Working in Publishing: An Insider’s Guide
Working in publishing is the dream job for many: what’s not to like about helping authors realize their vision and share their stories with the world? It’s a creative and exciting industry filled with people who are passionate about books and storytelling. But how do you get into publishing and what is it actually like having a publishing career?
Here at Reedsy, we help connect over 1,000,000 authors with some of the publishing industry’s top professionals, so we’ve contacted our network to give you an inside look at publishing careers, complete with some sweet tips on how you can thrive in this industry!
Preparing for a career in publishing
Many people romanticize the idea of working in publishing but forget that it is, to a large extent, an office job like many others, with various people with very different job titles contributing to the success of a single book. So, before you dive headfirst into applications, it’s a good idea to find out as much as you can about the publishing industry.
Research different publishing roles
Publishing is a multifaceted industry with more career prospects than most people think: beyond editing, book cover design, and marketing there are also people in charge of production, a legal department for contracts and (foreign) rights acquisition, a sales department, and a publicity team, to name just a few cogs in the wheel. Not to mention literary agents who may technically work outside of publishing houses, but who are essential middlemen between authors and publishers and very much a part of what makes the industry turn.
So before you do anything else, it’s a good idea to start thinking about where you see yourself in the future and what types of tasks you think you’d enjoy doing. Then, you can look into what type of qualifications you need in order to get there.
What qualifications do you need to work in publishing?
There are no specific prerequisites for entering the world of publishing that apply across the board, but depending on which field you want to go in (editing, designing, marketing, etc.), there are a couple of qualifications and prior experiences that might give you an edge.
Even though most employers will say they have no specific qualifications in job postings, big publishing houses tend to favor applicants with at least a bachelor’s degree in relevant fields. (Note that the list below is not exhaustive.)
Which prior experience is useful?
As with every job application, having some relevant experience will always add points to your resumé. For example, those who were previously booksellers, review bloggers, or librarians may have an advantage because they are familiar with the latest titles, book trends, and reader preferences. This knowledge can strengthen their cover letter and performance in job interviews for market-facing positions.
📚 Get a headstart on your publishing career by learning about reader behavior as a librarian or bookstore clerk. That’s how Hunger Games editor Jennifer Rees got her start. You can check out her story in this webinar.
In addition, it’s often a strong asset if you have administrative experience when applying for entry level positions, as most roles in publishing are office jobs, full of paperwork that needs sorting and email inboxes that need attending.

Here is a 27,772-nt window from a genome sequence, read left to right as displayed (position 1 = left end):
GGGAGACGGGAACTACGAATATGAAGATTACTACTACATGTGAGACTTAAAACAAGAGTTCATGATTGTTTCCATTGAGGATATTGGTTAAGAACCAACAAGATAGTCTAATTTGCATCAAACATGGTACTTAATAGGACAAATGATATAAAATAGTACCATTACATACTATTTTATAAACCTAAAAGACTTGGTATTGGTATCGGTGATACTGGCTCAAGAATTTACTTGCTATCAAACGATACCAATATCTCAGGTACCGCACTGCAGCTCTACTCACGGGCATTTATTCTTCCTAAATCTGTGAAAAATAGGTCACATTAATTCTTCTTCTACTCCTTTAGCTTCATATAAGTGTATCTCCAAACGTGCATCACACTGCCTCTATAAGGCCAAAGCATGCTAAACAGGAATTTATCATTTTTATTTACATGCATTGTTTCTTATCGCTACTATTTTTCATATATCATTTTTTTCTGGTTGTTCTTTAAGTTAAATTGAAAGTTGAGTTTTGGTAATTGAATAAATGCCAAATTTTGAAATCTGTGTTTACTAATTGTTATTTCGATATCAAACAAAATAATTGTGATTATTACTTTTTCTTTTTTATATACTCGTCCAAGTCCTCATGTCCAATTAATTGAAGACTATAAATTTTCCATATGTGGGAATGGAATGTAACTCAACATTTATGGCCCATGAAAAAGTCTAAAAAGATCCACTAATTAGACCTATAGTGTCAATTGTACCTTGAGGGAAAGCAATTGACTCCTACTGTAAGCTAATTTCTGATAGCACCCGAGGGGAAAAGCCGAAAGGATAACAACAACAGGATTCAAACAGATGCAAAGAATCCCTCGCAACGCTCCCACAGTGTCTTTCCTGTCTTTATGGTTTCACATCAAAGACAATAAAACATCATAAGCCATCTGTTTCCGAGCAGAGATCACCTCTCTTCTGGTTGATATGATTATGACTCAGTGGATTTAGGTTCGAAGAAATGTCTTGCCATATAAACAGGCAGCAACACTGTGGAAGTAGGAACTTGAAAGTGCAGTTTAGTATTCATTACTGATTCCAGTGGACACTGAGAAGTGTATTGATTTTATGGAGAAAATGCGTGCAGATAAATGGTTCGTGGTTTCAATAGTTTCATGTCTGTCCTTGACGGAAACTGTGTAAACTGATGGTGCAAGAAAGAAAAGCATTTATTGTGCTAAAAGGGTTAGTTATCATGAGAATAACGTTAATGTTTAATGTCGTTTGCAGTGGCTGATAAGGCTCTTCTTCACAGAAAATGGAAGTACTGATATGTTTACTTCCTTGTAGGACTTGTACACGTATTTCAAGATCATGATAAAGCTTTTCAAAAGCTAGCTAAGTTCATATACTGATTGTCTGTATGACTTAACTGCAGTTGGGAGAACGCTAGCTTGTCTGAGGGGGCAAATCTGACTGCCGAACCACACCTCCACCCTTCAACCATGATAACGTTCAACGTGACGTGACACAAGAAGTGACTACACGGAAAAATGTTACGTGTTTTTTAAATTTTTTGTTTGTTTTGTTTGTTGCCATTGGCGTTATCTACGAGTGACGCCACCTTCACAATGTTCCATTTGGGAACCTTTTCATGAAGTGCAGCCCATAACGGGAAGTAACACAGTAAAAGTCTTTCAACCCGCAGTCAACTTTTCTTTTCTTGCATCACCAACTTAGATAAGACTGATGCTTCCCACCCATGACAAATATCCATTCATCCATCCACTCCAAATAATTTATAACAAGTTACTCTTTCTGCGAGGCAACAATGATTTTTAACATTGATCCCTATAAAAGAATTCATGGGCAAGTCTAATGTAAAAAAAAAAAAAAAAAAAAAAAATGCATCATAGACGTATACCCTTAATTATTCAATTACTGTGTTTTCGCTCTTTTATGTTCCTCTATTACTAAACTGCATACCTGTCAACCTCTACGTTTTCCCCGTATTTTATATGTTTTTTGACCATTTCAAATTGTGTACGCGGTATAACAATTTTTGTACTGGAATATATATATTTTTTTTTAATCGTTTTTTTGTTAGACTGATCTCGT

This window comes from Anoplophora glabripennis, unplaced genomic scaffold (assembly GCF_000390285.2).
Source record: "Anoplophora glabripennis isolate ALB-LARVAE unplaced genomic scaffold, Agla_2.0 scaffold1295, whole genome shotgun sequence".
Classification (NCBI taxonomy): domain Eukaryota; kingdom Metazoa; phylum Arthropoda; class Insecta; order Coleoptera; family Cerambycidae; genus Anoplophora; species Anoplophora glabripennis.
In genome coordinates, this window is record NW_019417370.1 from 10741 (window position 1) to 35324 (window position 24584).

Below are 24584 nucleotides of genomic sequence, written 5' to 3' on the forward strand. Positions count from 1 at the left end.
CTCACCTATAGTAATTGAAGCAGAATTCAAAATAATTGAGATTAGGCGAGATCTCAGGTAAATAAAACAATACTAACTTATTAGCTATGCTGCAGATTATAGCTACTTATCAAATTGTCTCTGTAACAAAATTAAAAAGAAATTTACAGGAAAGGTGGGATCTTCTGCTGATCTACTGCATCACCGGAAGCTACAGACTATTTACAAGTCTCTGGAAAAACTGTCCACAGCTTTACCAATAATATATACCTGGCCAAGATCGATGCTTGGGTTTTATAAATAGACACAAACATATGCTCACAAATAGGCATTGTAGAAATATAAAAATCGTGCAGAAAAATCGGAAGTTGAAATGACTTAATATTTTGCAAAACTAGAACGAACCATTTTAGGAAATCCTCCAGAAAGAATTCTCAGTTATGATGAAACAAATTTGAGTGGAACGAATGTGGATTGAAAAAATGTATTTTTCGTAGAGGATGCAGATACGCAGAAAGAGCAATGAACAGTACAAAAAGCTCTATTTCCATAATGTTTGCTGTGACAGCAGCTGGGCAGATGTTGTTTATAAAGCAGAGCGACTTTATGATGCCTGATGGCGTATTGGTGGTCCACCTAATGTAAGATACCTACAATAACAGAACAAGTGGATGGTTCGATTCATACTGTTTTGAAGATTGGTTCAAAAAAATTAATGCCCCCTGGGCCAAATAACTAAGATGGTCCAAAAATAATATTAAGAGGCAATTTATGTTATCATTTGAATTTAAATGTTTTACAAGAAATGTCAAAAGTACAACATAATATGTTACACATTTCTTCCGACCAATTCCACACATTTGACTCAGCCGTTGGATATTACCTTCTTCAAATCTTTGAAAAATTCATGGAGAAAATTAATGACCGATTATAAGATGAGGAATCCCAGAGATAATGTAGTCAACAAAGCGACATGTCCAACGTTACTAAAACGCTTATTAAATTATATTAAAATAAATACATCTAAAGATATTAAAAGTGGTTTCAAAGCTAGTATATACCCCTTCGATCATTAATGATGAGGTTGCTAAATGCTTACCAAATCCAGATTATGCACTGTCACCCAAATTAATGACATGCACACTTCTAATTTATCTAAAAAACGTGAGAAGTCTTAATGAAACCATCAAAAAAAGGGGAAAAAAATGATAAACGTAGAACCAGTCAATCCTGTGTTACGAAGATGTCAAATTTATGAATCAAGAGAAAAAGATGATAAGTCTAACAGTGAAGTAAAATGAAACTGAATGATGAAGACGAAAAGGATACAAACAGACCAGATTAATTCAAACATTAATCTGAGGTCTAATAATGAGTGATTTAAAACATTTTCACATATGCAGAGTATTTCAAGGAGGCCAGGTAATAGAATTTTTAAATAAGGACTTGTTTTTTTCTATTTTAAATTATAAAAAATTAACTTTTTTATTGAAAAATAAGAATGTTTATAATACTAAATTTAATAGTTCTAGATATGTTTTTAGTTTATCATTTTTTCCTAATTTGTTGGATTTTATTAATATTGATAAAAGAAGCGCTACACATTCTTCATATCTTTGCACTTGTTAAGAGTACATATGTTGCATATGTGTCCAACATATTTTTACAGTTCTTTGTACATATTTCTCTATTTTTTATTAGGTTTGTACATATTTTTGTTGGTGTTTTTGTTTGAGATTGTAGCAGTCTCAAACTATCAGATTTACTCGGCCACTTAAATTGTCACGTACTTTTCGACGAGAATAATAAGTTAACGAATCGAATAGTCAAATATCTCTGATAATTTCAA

Of course, you may have other previous experience that can prove helpful to a career in publishing too, depending on the department you’re interested in joining. A legal degree won’t hurt if you’re hoping to get into contracts and rights acquisition, for instance, and maybe your time peddling Girl Scout cookies will come in handy if you’re dreaming about a career in sales.
Getting your foot in the door
With your CV, experiences, and an idea of what types of roles are available in publishing, you can start looking for jobs that fit your profile. Broadly speaking, there are two paths you can take: you can find a job at a publishing house, or start working freelance.
Finding in-house positions
Within the traditional publishing route, you have a couple of options. The most well-known employers are Big 5 publishers like Random House or Penguin (now merged under the same umbrella), who usually have openings for interns and editorial assistant jobs throughout the year. Go for these to get a chance to work on high-profile projects in big cities like NYC or London. On the flip side, you’ll be running up against a lot of competition and interns are often relegated to menial tasks like sealing envelopes or shredding confidential documents. If you’re lucky, you may get to read the slush pile — a great learning opportunity and chance to build up the hard and soft skills of editing, according to Hunger Games editor Jennifer Rees — and your work will mainly be focused on one specific aspect of the publishing process — marketing interns are unlikely to step far outside the marketing department, and so on.
Alternatively, you can apply to internships or entry positions at small presses or independent publishers. They operate in more tight-knit teams, so there are often fewer vacancies, but the experience is just as rewarding and you often get to have a more hands-on experience with several aspects of the publishing process, from unrevised manuscript to finished product.
💡 Top tip: remember to always research the profile of the publishing house you’re submitting your application to. If their specialty is non-fiction but you express a passion for sci-fi in your cover letter, you’re unlikely to get hired. Always personalize your application and show that you understand their catalog.
We recommend keeping an eye out for job opportunities at all kinds of publishers (and even outside of publishing) because there’s no guarantee that your application will get accepted right away. On the journey to getting her first official publishing job, editor-turned-ghostwriter Alice Sullivan says: